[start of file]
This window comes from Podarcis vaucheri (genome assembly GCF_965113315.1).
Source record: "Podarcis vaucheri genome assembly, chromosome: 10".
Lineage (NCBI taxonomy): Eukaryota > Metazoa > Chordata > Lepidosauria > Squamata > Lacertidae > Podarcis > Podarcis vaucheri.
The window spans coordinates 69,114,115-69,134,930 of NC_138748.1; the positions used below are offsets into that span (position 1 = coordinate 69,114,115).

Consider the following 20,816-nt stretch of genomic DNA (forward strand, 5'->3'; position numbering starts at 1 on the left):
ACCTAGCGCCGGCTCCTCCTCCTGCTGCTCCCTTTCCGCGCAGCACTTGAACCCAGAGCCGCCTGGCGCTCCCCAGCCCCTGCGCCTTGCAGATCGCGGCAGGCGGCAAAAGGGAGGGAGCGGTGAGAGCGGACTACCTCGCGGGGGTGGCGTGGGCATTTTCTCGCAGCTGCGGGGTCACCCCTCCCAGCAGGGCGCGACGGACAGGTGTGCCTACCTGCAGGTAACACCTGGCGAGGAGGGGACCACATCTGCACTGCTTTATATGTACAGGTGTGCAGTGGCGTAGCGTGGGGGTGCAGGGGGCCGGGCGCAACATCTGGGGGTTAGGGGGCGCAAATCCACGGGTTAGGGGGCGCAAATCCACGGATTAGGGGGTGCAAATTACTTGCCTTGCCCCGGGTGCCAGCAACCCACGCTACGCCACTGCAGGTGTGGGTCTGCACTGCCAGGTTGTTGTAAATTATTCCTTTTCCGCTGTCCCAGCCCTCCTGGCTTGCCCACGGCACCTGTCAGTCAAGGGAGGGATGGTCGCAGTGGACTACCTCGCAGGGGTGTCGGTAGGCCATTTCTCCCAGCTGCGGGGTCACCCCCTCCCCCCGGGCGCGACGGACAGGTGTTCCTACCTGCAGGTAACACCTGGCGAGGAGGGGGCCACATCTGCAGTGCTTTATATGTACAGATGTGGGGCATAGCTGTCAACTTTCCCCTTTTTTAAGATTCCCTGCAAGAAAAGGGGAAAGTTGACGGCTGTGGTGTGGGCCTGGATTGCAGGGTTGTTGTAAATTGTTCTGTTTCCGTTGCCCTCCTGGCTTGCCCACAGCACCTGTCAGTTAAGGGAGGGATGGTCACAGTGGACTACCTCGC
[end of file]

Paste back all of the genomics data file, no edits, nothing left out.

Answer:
This window comes from Podarcis vaucheri (genome assembly GCF_965113315.1).
Source record: "Podarcis vaucheri genome assembly, chromosome: 10".
Lineage (NCBI taxonomy): Eukaryota > Metazoa > Chordata > Lepidosauria > Squamata > Lacertidae > Podarcis > Podarcis vaucheri.
The window spans coordinates 69,114,115-69,134,930 of NC_138748.1; the positions used below are offsets into that span (position 1 = coordinate 69,114,115).

Consider the following 20,816-nt stretch of genomic DNA (forward strand, 5'->3'; position numbering starts at 1 on the left):
ACCTAGCGCCGGCTCCTCCTCCTGCTGCTCCCTTTCCGCGCAGCACTTGAACCCAGAGCCGCCTGGCGCTCCCCAGCCCCTGCGCCTTGCAGATCGCGGCAGGCGGCAAAAGGGAGGGAGCGGTGAGAGCGGACTACCTCGCGGGGGTGGCGTGGGCATTTTCTCGCAGCTGCGGGGTCACCCCTCCCAGCAGGGCGCGACGGACAGGTGTGCCTACCTGCAGGTAACACCTGGCGAGGAGGGGACCACATCTGCACTGCTTTATATGTACAGGTGTGCAGTGGCGTAGCGTGGGGGTGCAGGGGGCCGGGCGCAACATCTGGGGGTTAGGGGGCGCAAATCCACGGGTTAGGGGGCGCAAATCCACGGATTAGGGGGTGCAAATTACTTGCCTTGCCCCGGGTGCCAGCAACCCACGCTACGCCACTGCAGGTGTGGGTCTGCACTGCCAGGTTGTTGTAAATTATTCCTTTTCCGCTGTCCCAGCCCTCCTGGCTTGCCCACGGCACCTGTCAGTCAAGGGAGGGATGGTCGCAGTGGACTACCTCGCAGGGGTGTCGGTAGGCCATTTCTCCCAGCTGCGGGGTCACCCCCTCCCCCCGGGCGCGACGGACAGGTGTTCCTACCTGCAGGTAACACCTGGCGAGGAGGGGGCCACATCTGCAGTGCTTTATATGTACAGATGTGGGGCATAGCTGTCAACTTTCCCCTTTTTTAAGATTCCCTGCAAGAAAAGGGGAAAGTTGACGGCTGTGGTGTGGGCCTGGATTGCAGGGTTGTTGTAAATTGTTCTGTTTCCGTTGCCCTCCTGGCTTGCCCACAGCACCTGTCAGTTAAGGGAGGGATGGTCACAGTGGACTACCTCGC